For many brides, their wedding day is something they’ve dreamed of since they were little girls and first heard the concept of Prince Charming.

Only two words could describe how the invitations, flowers, decorations and dresses must look on a bride’s wedding day: just so.

But while some obsess over replicating the grand fairy tale dreams of their youth, others realize that making some practical cuts when planning ahead can ease the potential for stress on their special day.

“I think that the bride can have her dream wedding, but she needs to be realistic,” said Lindsay Bennett, 31, a wedding coordinator and owner of It’s All N the Presentation.

In Bennett’s experience, the brides who give themselves enough time to plan and are willing to compromise on some aspects, are the ones who seem to have the best times at their weddings.

“Trying to make sure everyone is happy will exhaust you,” she said, and added that this can happen more often when bridal parties are larger.

She said when there’s 12 or 14 different friends – all of whom the bride might genuinely care about – that’s a lot of opinions that a woman feels obligated to consider.

“The bigger party they have, the more involved the planning will be. I don’t think brides really understand until they get into it,” she said.

Wrangling large bridal parties and lots of opinions isn’t only frustrating for the bride. It can also make things more difficult for wedding vendors. They are getting paid for their services, but most still want to provide an unforgettable experience for the bride and groom.

“I think the main pitfall can be not sticking with one idea,” said Tareeca McKee, 62, owner of Sylvia’s Flowers in Groves.

She said when too many people are involved, a bride can get overwhelmed and shuffles through concepts without feeling tied to any of them.

“It’s cliche, but I’ve always said less is more,” said Bennett.

McKee agreed. She said the most elegant wedding she’s ever done cost almost no money.

“The bride used baby’s breath everywhere, on the aisles and everything. It looked beautiful and elegant. Like a fairy land,” she said.

The bride, McKee said, got the idea from a picture in a magazine and brought it with her to order her flowers, which is something McKee recommends.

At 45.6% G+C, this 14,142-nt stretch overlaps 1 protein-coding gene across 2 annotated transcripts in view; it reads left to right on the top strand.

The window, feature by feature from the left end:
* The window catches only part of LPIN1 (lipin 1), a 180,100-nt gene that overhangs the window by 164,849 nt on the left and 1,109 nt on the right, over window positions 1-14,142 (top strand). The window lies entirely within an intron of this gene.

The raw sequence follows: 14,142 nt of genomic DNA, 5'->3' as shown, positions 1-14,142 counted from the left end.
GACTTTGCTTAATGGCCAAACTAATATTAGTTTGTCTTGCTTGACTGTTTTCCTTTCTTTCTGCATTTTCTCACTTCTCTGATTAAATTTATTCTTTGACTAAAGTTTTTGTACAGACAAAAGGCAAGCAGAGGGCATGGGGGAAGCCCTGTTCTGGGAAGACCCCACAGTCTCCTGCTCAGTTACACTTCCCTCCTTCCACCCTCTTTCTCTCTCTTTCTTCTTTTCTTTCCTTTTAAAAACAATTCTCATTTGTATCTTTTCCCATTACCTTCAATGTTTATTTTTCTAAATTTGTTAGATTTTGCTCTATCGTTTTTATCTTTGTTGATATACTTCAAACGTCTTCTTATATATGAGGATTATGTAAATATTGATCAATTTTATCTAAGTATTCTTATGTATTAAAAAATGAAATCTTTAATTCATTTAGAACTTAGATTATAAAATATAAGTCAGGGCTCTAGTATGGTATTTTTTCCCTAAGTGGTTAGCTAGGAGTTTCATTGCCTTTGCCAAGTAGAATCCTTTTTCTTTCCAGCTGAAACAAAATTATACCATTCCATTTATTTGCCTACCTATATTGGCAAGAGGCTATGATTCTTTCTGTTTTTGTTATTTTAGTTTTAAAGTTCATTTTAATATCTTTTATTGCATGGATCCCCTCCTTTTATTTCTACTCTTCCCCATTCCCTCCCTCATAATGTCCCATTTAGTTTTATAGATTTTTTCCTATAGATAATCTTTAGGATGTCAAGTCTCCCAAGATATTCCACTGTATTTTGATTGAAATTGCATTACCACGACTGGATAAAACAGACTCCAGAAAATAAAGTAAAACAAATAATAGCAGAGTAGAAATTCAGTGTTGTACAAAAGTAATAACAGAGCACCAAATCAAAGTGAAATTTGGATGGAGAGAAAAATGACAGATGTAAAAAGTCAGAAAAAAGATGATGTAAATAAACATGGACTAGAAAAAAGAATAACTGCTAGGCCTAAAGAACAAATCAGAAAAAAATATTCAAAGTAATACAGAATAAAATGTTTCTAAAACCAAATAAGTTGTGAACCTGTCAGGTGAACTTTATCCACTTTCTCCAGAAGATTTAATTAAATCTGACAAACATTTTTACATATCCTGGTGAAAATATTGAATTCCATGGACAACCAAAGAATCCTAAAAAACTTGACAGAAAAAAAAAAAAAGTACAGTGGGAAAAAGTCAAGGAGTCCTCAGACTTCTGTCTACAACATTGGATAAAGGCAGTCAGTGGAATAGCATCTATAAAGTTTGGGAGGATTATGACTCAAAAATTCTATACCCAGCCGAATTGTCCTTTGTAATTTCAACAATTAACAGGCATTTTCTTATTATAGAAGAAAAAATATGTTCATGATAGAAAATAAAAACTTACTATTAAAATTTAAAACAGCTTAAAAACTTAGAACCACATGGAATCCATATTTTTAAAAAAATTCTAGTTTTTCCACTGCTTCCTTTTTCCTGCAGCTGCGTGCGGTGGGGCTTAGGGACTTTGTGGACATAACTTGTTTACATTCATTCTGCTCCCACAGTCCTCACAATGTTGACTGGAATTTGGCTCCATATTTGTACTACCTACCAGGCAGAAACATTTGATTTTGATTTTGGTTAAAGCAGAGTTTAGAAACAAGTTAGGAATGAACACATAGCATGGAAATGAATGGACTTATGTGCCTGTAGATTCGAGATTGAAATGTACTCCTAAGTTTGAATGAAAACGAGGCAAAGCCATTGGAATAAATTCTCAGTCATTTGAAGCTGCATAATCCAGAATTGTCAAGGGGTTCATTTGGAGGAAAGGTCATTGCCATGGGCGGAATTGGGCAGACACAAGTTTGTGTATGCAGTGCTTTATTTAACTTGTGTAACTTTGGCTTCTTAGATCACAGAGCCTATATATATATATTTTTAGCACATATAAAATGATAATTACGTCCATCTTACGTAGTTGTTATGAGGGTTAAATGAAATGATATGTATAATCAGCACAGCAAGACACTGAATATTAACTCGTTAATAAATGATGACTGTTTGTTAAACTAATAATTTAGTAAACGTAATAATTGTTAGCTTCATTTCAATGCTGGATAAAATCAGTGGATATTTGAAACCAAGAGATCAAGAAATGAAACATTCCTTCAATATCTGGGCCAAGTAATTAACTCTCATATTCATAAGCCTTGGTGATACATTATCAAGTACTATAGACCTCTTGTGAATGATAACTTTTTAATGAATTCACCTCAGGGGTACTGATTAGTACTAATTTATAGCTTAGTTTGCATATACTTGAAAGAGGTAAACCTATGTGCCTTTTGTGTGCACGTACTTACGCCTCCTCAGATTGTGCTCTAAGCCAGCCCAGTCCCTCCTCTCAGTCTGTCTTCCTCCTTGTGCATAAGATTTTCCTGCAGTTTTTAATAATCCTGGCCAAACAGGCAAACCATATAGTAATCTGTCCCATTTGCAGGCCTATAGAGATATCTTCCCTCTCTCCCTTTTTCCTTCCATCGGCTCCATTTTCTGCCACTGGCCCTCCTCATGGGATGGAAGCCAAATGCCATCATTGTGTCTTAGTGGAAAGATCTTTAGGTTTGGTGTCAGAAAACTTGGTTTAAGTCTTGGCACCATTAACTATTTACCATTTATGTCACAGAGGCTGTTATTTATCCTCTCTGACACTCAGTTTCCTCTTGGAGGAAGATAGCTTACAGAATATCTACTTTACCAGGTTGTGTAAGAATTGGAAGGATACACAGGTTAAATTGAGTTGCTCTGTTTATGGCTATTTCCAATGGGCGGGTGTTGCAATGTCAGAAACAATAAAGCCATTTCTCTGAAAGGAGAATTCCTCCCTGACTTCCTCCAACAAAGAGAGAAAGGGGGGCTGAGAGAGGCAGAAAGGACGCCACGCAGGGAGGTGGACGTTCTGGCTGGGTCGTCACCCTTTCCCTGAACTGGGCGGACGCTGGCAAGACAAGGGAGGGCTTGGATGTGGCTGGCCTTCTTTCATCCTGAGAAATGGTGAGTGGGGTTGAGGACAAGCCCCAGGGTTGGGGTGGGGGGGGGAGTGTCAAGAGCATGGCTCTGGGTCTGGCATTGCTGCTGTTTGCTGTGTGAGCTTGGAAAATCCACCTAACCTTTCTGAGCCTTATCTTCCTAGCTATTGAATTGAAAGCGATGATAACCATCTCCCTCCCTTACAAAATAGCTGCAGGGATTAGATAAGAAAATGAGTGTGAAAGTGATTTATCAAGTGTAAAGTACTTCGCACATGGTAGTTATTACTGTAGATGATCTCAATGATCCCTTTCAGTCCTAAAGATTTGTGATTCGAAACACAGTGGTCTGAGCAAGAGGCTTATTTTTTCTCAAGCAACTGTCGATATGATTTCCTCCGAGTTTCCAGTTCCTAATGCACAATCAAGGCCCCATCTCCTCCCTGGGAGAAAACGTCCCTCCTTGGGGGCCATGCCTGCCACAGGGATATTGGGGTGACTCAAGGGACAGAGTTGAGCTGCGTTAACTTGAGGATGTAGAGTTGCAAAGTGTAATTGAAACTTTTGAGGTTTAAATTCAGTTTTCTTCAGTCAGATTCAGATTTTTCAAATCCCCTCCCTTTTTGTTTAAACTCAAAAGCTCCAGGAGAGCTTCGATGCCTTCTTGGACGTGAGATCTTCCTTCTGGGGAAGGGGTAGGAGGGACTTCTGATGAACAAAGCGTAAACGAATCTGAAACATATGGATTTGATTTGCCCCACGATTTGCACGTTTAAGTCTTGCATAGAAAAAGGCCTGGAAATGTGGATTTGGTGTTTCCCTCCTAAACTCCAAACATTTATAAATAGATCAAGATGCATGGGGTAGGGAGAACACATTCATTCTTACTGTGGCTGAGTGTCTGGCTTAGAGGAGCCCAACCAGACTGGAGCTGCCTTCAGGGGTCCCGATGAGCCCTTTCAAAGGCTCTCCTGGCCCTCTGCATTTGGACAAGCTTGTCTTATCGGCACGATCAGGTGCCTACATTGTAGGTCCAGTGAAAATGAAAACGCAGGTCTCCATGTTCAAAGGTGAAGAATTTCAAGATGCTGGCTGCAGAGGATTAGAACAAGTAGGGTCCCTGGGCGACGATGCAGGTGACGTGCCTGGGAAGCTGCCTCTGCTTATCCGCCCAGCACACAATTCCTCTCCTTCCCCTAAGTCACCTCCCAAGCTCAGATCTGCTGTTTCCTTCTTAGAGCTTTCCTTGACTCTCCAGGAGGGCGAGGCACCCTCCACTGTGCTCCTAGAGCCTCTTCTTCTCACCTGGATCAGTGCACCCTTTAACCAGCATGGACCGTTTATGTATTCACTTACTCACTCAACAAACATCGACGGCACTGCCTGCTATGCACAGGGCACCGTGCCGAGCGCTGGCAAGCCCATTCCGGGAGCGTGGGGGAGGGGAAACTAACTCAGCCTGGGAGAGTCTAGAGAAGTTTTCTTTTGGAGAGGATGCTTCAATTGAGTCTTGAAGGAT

“We always tell brides during consultations to look at a lot of magazines, but only bring in one or two ideas,” she said. “That way, there’s very little chance of indecision.”

According to Beaumont-based wedding photographer Emily Lockard, 23, furnishing the photographer with a list of the bridal party ahead of time is another way to be more efficient. It speeds up the process of formal pictures after the ceremony and helps ensure that the priority shots are taken.

“Some think it’s not effective, but it helps because I can at least learn the names of who to call on for the different pictures. That way, the couple can get to the reception quicker,” she said.

Lockard also said it’s important to let the photographer know if the venue has any specific rules regarding photography. For instance, she said many Catholic churches do not allow flashes during a ceremony.

And then there’s the budgeting aspect of weddings.

Bennett said laying clear expectations for what is affordable ahead of time can save on disappointment.

“People don’t always know that this can get expensive,” Lockard said about wedding photography. It’s not only the time she spends shooting a wedding that a client pays for, but also the about 40 hours of editing after the fact.

Bennett also said that many brides can fixate on having every possible tradition represented, especially when it comes to the wedding reception.

“Sometimes, depending on your age group, you might not want to do the bouquet toss,” she said.

On a number of occasions, Bennett has had to drag guests on to the floor so a bridesmaid isn’t waiting for the bouquet toss alone.

“I just think that’s one of those traditions that can totally die down and be OK,” she said.

However she said that some traditions are fun and easy to include.

“Something borrowed, something blue – a lot of girls have fun with that,” she said.

Local wedding coordinator Lindsay Bennett is full of good advice if you’re getting hitched. Here are a few of her tips:

– If you get invited to multiple showers and the wedding, you don’t have to bring a gift to every one. One nice gift at one of the events will suffice.

– For outdoor weddings in the summer, or early fall, make sure you have fans or air conditioned tents. If it’s the winter or early spring have heaters.

“The weather in Southeast Texas is the worst thing to fight when it comes to planning an outdoor wedding,” said Bennett.

– Allow toasts at the rehearsal dinner, but not the reception. If someone goes on too long or tells an inappropriate story, the audiences at the former are generally smaller and more forgiving.

– “Never give a toast if you’ve had too much to drink,” said Bennett. “That never works out well.”